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Flight speeds and energetics of seven bird species Kolotylo, Rebecca Ann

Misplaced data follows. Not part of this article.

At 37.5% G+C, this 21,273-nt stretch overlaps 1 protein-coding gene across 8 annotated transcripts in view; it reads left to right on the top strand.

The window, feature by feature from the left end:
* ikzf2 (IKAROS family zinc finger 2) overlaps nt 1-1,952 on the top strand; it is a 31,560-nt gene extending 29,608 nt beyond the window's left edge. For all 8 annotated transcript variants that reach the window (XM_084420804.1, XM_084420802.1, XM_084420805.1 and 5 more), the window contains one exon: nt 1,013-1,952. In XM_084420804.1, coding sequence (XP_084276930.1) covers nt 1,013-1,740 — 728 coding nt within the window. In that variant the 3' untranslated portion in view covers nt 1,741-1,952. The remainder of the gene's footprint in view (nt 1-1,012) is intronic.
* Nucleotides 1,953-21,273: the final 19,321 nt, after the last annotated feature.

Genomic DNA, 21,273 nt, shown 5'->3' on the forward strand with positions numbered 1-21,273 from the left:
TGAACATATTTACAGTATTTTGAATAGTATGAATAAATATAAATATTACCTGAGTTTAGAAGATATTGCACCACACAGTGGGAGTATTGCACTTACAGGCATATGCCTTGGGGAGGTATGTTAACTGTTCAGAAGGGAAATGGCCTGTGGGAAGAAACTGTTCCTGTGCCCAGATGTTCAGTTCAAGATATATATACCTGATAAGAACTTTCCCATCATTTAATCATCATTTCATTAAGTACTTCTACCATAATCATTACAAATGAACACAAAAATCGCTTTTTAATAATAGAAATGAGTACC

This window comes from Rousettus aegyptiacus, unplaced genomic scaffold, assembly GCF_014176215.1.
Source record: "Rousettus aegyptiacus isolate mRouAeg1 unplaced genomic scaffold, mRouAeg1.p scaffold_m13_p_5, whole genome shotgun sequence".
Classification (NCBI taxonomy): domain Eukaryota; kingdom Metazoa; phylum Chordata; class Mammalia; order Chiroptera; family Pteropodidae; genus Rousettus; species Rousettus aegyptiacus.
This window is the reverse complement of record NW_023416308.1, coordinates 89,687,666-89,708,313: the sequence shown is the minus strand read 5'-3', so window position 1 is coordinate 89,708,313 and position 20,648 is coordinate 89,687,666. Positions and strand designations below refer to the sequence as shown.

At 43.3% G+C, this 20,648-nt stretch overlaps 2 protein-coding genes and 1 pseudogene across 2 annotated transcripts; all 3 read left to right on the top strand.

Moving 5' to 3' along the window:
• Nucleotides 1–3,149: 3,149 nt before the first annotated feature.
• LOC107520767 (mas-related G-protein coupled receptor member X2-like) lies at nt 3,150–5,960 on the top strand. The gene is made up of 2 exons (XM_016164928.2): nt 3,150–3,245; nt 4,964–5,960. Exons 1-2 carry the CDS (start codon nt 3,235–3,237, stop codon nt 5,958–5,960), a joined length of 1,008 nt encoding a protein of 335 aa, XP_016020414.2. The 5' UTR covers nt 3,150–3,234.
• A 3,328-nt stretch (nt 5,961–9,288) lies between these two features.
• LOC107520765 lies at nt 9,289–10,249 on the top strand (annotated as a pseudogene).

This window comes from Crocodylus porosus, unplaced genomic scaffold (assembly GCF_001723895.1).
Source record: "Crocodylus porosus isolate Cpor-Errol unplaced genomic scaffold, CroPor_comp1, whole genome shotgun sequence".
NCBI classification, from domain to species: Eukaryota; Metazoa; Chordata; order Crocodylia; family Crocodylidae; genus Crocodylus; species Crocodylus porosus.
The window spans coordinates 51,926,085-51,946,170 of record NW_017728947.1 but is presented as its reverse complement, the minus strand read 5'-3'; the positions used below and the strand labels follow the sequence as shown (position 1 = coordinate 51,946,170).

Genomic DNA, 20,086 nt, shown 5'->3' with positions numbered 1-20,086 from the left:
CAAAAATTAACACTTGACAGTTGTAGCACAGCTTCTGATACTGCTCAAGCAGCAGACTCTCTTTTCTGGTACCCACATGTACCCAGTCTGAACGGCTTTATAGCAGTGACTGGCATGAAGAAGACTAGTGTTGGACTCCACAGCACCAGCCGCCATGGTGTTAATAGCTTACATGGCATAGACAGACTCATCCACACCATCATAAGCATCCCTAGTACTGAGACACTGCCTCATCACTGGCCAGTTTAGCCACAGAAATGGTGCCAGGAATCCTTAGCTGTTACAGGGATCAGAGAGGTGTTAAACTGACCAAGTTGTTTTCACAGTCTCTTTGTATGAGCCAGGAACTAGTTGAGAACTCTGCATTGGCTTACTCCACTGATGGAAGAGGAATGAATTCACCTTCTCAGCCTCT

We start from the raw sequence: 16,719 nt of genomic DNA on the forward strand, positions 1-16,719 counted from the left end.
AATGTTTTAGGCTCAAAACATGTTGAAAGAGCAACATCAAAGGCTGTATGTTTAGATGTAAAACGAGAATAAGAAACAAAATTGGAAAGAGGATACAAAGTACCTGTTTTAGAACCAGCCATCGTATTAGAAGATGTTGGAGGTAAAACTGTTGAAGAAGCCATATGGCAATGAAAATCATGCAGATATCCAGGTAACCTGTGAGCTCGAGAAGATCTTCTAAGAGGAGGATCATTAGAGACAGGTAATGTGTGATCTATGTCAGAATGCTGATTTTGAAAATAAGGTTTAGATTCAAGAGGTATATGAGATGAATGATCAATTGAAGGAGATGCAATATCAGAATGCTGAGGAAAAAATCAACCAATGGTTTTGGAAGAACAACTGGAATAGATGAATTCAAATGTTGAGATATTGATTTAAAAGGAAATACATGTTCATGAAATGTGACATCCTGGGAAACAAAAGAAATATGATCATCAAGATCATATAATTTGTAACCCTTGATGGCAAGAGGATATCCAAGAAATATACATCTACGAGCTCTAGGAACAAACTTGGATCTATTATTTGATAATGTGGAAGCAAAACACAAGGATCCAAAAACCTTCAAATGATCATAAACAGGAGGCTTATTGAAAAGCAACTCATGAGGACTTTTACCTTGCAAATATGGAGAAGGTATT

Flight speeds of seven bird species, the Tree Swallow (Tachycineta bicolor), Mountain Bluebird (Sialia currucoides), White-throated Swift (Aeronautes saxatalis), European Starling (Siurnis vulgaris), Black Tern (Chlidonias nigra), Pigeon Guillemot (Ceppkus columba), and Red-necked Grebe (Podiceps grisegna), were recorded using a Doppler radar handgun. Velocities were measured of adult birds flying to and from foraging areas while rearing young, and totalled 1178 records. Morphological measurements were also made on some of the species and were used, along with literature values, to construct curves of estimated total power required for flight versus flight velocity for each species. The mean observed flight speed, V[sub obs], for each species was then compared to the minimum power speed, V[sub mp], and the maximum range speed, V[sub mr], on the power curve. For five of the seven study species, the V0be was significantly greater than V[sub mr], and thus appeared to be independent of morphology, foraging methods and habitats. The V0bs of the other two species was found to be between V[sub mp] and V[sub mr]for the Pigeon Guillemot and less than V[sub mp] for the Red-necked Grebe. In a more detailed study of the Tree Swallow and the Mountain Bluebird, V[sub obs] was determined to be fairly constant over the recording period. Individual power curves were constructed for five female Mountain Bluebirds and three female Tree Swallows, since both morphological measurements and flight speeds were recorded for these individuals. In each case, V[sub obs]was significantly greater than V[sub mr]. For the bluebird, it was also found that the number of visits to the nest per hour per nestling did not appear to increase with the age of the nestling. The rate of feedings, however, was quite variable for both the Tree Swallow and Mountain Bluebird. By setting the observed flight speed, V0be, equal to. a predicted optimal speed, V[sub obt], the net rate of energy gain during foraging by the parents could be determined. Comparing this energy gain with estimates of nestling energy requirements for both species resulted in the conclusion that the observed speed could not be the same as the optimal speed, and that in order to meet nestling requirements, the parents may increase their feeding rate during other parts of the day not under observation.

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